Should the U.S. use an expanded campaign of drone strikes in Iraq to help push back the Islamic State in Iraq and Syria (ISIS)? Among the many issues this question raises is the practical one: Are they effective in reducing attacks?
On the surface it would seem that they are, in that they enable the removal of potentially high-value targets with minimal risk to our troops. Looking a little deeper, though, reveals some problems. Many are discussed in a recent report from the Stimson Center, which suggests that heavy use of drone strikes "risks increasing instability and escalating conflicts."
I earlier discussed in this space one of the costs of drone strikes the report mentions: blowback. In a nutshell, the argument I made was that a targeted killing may have a localized effect on the terrorist group, reducing its capability to strike (that's good) while at the same time spurring others to join the group (that's bad). The bad effect can happen even when the targeting is perfect, if the person killed had ties to the community (or the strike itself violated national sovereignty, as the Stimson report notes).
Given inevitable imperfections in targeting despite every effort to the contrary, the likelihood of blowback can be high. The effect of this blowback can easily trump whatever localized reduction in capability the killing yields due to the presence of networks connecting individuals. Both the negative effects of blowback and the positive effects of hearts-and-minds approaches build on each other across networks via a process of positive feedback, enhancing their effects, whereas the reduction in capability does not get so multiplied. Thus, in the presence of significant blowback, drone strikes are unlikely to be effective.
However, even though actual drone strikes may not have a net positive effect in many cases, the threat of drone strikes can still be useful. To see how this can be, we must consider organizational and personnel issues within the terrorist group. Margaret Foster and I discuss some of these issues here. The argument relating to drone strikes goes like this. Terrorist groups can choose to organize in different ways; we'll call these centralized and decentralized. A centralized organization places strict control of sub-commanders in the hands of the group's leaders, and does not devolve a great deal of power to the sub-commanders. This prevents sub-commanders from developing independent bases of power. This is preferred by the leaders, all else equal, for two reasons. One, it reduces threats to the leaders' power from powerful sub-commanders. Two, with reasonable frequency, sub-commanders act out of turn and offend the numerous external backers that many groups rely upon for resources. When these backers come calling for blood, the group's leaders want in many cases to be able to give them what they want, which is much easier to do when the commanders are not independently strong.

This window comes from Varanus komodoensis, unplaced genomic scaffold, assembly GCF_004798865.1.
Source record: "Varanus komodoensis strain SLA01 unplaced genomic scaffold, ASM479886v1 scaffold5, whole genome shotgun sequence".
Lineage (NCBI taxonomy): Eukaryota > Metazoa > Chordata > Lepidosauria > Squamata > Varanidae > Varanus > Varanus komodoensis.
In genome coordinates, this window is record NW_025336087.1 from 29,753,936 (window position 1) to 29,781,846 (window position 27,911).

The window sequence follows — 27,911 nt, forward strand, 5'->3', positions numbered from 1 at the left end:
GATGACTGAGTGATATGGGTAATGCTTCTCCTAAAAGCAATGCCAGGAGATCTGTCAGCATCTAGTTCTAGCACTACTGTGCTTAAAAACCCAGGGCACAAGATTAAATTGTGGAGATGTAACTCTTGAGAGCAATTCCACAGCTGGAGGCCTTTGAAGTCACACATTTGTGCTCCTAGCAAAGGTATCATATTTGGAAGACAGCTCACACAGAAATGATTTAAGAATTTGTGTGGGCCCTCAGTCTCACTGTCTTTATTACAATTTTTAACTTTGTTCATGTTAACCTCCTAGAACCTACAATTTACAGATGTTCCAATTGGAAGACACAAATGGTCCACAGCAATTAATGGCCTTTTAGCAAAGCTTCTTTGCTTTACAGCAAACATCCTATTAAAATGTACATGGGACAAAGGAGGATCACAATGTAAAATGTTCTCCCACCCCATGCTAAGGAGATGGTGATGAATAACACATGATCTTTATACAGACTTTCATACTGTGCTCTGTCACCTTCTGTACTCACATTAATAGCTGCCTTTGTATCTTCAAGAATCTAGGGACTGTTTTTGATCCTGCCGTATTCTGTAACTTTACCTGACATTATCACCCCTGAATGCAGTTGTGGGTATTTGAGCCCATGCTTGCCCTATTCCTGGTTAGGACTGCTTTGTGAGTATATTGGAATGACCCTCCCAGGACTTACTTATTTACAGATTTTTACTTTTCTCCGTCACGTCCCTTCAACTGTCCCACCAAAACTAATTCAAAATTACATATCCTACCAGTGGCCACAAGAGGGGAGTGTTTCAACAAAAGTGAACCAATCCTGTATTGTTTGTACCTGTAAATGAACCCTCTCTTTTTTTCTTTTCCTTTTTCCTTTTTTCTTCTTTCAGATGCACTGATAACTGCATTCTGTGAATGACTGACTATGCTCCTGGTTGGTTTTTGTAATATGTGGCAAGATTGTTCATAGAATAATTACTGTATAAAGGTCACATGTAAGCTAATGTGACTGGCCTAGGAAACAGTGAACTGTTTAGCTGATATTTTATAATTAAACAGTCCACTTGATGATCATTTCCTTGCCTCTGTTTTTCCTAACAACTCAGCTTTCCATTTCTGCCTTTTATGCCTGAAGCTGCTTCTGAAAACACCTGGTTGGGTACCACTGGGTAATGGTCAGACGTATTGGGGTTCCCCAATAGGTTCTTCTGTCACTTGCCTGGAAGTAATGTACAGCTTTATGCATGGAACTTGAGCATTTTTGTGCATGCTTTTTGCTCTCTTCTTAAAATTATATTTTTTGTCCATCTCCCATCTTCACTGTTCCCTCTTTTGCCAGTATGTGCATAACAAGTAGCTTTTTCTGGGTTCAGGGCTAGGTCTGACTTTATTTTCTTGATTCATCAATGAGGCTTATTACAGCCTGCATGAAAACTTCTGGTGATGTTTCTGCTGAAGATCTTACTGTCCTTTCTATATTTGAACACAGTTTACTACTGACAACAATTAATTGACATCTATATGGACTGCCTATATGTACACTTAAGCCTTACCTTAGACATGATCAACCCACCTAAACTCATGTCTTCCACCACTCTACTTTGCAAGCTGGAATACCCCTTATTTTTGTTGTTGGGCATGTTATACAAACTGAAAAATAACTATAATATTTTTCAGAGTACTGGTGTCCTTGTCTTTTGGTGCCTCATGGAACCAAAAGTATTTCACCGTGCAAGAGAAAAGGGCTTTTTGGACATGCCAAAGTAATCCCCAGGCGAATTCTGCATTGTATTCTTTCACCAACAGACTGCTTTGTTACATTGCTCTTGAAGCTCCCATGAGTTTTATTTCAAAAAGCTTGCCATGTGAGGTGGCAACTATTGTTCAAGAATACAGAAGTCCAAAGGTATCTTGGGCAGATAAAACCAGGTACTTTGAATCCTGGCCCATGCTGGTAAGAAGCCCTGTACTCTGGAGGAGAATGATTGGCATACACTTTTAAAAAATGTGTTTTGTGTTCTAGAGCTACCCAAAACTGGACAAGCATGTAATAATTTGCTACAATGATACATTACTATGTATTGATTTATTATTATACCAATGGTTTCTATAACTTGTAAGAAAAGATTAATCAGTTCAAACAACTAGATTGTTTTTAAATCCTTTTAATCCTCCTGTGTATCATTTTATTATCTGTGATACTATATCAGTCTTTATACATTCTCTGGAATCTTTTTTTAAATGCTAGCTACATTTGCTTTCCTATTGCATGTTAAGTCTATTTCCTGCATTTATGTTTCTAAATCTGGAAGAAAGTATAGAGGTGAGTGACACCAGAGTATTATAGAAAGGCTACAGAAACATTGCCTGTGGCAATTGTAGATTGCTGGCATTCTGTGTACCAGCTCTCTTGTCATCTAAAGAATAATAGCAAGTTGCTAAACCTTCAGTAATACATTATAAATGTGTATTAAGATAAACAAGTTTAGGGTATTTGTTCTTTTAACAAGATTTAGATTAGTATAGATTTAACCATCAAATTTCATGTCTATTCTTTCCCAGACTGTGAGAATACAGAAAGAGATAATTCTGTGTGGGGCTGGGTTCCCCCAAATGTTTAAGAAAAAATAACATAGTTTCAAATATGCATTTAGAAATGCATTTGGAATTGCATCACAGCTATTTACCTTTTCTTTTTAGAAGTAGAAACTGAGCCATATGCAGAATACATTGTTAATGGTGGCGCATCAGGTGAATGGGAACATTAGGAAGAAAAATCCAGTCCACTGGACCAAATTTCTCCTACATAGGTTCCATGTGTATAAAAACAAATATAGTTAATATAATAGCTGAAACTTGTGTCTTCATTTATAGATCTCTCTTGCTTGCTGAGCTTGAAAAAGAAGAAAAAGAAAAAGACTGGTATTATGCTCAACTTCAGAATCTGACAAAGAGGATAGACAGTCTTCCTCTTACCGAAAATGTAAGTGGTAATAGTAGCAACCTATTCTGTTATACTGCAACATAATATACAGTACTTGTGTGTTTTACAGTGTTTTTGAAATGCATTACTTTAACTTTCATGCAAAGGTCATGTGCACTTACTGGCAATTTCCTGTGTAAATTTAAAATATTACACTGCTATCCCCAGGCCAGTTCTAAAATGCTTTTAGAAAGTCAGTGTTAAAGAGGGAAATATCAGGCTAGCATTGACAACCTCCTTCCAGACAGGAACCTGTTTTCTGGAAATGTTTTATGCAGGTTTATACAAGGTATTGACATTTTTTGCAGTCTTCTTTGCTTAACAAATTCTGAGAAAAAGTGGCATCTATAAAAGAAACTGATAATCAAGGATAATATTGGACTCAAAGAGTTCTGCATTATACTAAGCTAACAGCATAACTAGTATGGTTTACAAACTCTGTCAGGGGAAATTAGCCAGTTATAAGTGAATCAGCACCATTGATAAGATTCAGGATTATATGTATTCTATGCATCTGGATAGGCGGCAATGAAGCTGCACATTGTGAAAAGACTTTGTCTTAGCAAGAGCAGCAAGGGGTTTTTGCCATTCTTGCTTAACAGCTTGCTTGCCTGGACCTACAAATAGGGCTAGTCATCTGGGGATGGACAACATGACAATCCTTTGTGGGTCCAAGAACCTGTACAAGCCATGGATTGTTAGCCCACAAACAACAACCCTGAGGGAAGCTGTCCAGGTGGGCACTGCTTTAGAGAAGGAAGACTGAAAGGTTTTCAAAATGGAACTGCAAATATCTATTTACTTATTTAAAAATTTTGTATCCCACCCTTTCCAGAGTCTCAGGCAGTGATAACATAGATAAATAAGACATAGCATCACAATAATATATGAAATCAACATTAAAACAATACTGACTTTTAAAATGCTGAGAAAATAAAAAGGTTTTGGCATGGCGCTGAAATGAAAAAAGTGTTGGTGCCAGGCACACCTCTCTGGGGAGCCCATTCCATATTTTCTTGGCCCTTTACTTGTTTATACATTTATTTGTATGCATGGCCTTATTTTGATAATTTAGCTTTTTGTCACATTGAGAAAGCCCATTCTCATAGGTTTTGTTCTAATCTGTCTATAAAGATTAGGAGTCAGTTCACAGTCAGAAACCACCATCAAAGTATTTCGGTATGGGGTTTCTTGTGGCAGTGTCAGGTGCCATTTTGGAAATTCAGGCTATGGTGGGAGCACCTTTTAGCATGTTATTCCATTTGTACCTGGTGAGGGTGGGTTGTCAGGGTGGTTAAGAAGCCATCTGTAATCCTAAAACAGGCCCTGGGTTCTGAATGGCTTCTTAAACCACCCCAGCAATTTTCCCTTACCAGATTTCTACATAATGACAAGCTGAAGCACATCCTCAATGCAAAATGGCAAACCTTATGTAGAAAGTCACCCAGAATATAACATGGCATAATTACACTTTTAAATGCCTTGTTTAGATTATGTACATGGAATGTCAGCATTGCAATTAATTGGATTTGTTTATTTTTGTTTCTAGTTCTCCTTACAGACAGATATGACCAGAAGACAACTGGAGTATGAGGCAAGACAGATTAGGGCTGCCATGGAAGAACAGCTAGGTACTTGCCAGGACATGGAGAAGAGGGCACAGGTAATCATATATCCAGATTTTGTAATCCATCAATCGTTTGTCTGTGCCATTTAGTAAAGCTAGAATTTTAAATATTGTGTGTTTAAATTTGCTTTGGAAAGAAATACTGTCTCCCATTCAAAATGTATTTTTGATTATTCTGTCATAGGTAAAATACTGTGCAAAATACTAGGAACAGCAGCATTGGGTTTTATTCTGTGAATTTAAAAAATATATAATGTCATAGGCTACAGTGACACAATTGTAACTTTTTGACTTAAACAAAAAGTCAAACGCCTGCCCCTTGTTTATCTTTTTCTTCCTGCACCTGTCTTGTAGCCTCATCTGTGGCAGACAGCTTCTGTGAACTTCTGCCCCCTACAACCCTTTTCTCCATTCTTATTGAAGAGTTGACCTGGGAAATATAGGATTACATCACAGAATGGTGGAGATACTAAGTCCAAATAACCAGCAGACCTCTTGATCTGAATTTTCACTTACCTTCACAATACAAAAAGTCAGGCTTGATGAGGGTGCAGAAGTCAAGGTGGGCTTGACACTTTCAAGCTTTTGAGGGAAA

However, this centralized structure is very susceptible to drone strikes. Commanders in a decentralized organization are more typically enmeshed in the local community, which will provide aid if called upon. This leads to a higher civilian casualty rate, more blowback and less effective drone strikes, which the government will have less incentive to attempt. In contrast, without such protections commanders will get picked off more easily with less blowback, and government will have more incentive to make frequent use of drone strikes, costing the group operationally.
The threat of drone strikes thus puts terrorist groups between a rock and a hard place. Centralizing entails large operational costs but maintains control and satisfies external backers. Decentralizing minimizes operational costs but reduces control and risks the loss of external backers. The greater the government's remote strike capability, the more likely groups will choose decentralization to avoid drone strikes and in so doing diminish their ability to function in other ways.
So we need the threat of drone strikes (to force groups to decentralize) without many actual strikes (to limit blowback). Maintaining — and making public — a strong remote strike capability while using it only in the surest of cases would help to ensure the credibility of the threat without encouraging detrimental blowback, enhancing the effectiveness of the drone strike program. It would also aid in minimizing issues of sovereignty that arise with actual strikes. Drone strikes can therefore by a useful weapon even when rarely employed.
Siegel is an associate professor of political science at Duke University.